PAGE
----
Kodaionline_logo
 
  
Discovery
  
  
:: Kodaikanal Prehistory ::
Kodaikanal is unique place. Rows and rows of silky pine trees sloping down to clear, cold streams, spectacular views which suddenly disappear in foamy mist, people bundled up in sweaters and overcoats. We seek peace quiet in a hill station, not the noise and fume of factories. Hopefully the powers-that-be will not allow kodaikanal to become spoilt.


Sometimes, aroma of the past clings and becomes a part of the present in kodaikanal. It has had a most interesting and colorful history, beginning with the day Lieutenant Ward, a British surveyor, rode up on his horse from the plains. Visitors always have questions about Kodaikanal’s history, because clues to it are everywhere.

To start with, the Palni Hills, about which Hindu Mythology gives a lovely story. One day Lord Shiva called his sons Subramaniya and Vighneswara, and announced a contest : a spin around the universe. The prize, a beautiful fruit. Subrmaniya solemnly set off on the long journey but clever and worldly Vighneshwara stayed put. Remembering that Shiva was himself the universe, he quickly walked around him and got the prize. On returning from his arduous and unnecessary journey, his brother was understandably upset. Good father that he was, Shiva consoled him, "Palan-ni" i.e 'Thou art the fruit', meaning that he was the choicest fruit or product of the world. The place where this drama took place was Palani, a town at the bottom of the hills.

After 1868 no subsequent gazetteer refers to this story. The more generally accepted explanation is that the name Palani Hills is a translation of the Sanskrit Varahagiri, or Boar Mountains, and the reason for the name is given in the ancient Madhura Sthala Purana. This Purana is composed of 64 legends, the 45th of which tells that the rishis, local sages, transformed twelve naughty children who had mocked them into pigs. Shiva, however, rescued the children and eventually promoted them to high office in the Pandiyan government. Representation of this story appear among the sculptures of the Puthu Mandabam or Tirumalai Nayakar’s Choultry, a building now used to house the museum collection of the Madurai Temple.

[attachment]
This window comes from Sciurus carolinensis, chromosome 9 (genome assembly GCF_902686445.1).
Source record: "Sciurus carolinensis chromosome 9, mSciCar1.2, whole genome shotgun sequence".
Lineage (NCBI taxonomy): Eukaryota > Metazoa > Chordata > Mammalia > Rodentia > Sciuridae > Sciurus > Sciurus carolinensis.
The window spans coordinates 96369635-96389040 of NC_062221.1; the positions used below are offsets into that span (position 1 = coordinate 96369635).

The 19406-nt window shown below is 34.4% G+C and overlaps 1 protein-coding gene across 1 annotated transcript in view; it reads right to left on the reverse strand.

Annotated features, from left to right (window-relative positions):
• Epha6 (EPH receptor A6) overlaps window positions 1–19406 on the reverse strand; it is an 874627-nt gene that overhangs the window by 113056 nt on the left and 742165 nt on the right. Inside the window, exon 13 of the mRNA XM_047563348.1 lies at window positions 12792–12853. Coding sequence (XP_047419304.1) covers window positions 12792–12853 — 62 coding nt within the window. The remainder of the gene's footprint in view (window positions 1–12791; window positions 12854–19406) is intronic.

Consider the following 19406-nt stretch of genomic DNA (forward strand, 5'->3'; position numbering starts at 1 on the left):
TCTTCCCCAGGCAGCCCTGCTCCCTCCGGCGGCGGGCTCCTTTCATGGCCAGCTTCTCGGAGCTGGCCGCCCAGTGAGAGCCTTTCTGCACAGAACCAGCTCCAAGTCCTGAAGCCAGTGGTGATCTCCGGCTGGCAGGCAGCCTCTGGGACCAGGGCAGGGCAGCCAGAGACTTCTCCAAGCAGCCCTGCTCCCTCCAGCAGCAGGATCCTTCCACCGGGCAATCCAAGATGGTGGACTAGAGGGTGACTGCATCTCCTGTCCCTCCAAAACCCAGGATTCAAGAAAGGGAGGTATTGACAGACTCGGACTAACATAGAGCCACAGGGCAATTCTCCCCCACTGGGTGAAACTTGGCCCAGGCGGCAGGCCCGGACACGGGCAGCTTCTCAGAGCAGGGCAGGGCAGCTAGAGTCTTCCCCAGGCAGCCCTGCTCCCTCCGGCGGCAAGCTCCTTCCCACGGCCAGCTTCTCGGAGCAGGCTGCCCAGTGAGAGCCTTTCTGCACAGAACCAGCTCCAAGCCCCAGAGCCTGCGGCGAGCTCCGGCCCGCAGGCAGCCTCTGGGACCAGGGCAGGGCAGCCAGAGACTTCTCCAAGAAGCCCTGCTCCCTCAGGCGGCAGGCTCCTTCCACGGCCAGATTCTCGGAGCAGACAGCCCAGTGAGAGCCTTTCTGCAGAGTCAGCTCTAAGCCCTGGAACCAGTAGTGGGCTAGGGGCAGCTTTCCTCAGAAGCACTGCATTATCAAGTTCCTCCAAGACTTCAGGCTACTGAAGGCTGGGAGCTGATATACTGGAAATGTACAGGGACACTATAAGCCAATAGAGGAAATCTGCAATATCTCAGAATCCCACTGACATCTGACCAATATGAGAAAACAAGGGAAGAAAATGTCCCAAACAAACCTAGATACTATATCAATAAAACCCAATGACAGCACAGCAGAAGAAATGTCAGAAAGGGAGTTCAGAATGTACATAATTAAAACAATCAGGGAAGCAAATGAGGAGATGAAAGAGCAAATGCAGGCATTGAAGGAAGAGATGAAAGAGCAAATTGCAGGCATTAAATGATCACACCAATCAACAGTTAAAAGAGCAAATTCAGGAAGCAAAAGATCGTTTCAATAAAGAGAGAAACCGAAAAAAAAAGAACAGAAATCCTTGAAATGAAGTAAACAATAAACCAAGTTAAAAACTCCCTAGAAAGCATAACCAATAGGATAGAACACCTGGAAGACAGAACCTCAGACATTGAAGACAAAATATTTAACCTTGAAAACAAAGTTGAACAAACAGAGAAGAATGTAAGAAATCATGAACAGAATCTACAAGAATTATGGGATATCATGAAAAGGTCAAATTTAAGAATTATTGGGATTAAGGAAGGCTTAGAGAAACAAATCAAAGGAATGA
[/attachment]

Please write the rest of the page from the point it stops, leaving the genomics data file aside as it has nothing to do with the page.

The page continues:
The source of the name Kodaikanal is not so straightforward. The early missionaries called their center Palani Hills, as did the early Civil Service doctors. After 1860 the name was written as Kodaikanal in British government correspondence (or Kudaikanal, a later Kodaikanal), but there is no indication of the exact Tamil pronunciation. In Tamil one word may have a vast range of meaning depending on how it is pronounced. Early Tamil poets used Kodai – Kanal to describe forests that are always green, even in summer. Literature from the nineteenth century implies "Forest of creepers". 'kanal' is the Tamil word meaning a dense forest, but 'kodi' or kodai could be pronounced four different ways and mean four different things, all of which could appropriately explain the name. 'kodi' (- long "O" means "The end"; 'kodi' (- short "O") is a creeper; 'Kodai' (- long "O" ) is "summer" ; Kodai'(- short "o") means, "Gift".

Though there are reliable ancient sources of Greek and Roman times which refer the hills of South India and which document a tribal distribution similar to that of today, the earliest specific references to Kodaikanal and Palani Hills are to be found in the Tamil Sangam literature of the early Christian era. At this times a comparatively advanced civilization centered at the Pandiyan capitl, the City of Madurai. This literature consists mainly of eight anthologies. The Ettutokai, and a further group of Ten Idyllys, the Pathupaattu, which together contain more than 2000 poems of varying lengths. They abound with descriptions of the hills, forests, and hill – tribes.

Though there are reliable ancient sources of Greek and Roman times which refer the hills of South India and which document a tribal distribution similar to that of today, the earliest specific references to Kodaikanal and Palani Hills are to be found in the Tamil Sangam literature of the early Christian era. At this times a comparatively advanced civilization centered at the Pandiyan capitl, the City of Madurai. This literature consists mainly of eight anthologies. The Ettutokai, and a further group of Ten Idyllys, the Pathupaattu, which together contain more than 2000 poems of varying lengths. They abound with descriptions of the hills, forests, and hill – tribes.


warrior chief of the Kodai Hill with white flowering jasmine hedges !
O hunter with powerful bow and ferocious fleet –
footed hunting dogs with which you destroy entire herds of deer….
May you live free from disease !
One of the poets used the word kodai – kanal to describe :
" forests that are green even in summer".


THE FIRST KODAI

Kodai has been put on the anthropological map by the presence of prehistoric remains scattered around the Palni Hills. Some of these may date to 5000 BC in the Stone Age: others are more “recent”, a mere two thousand years old.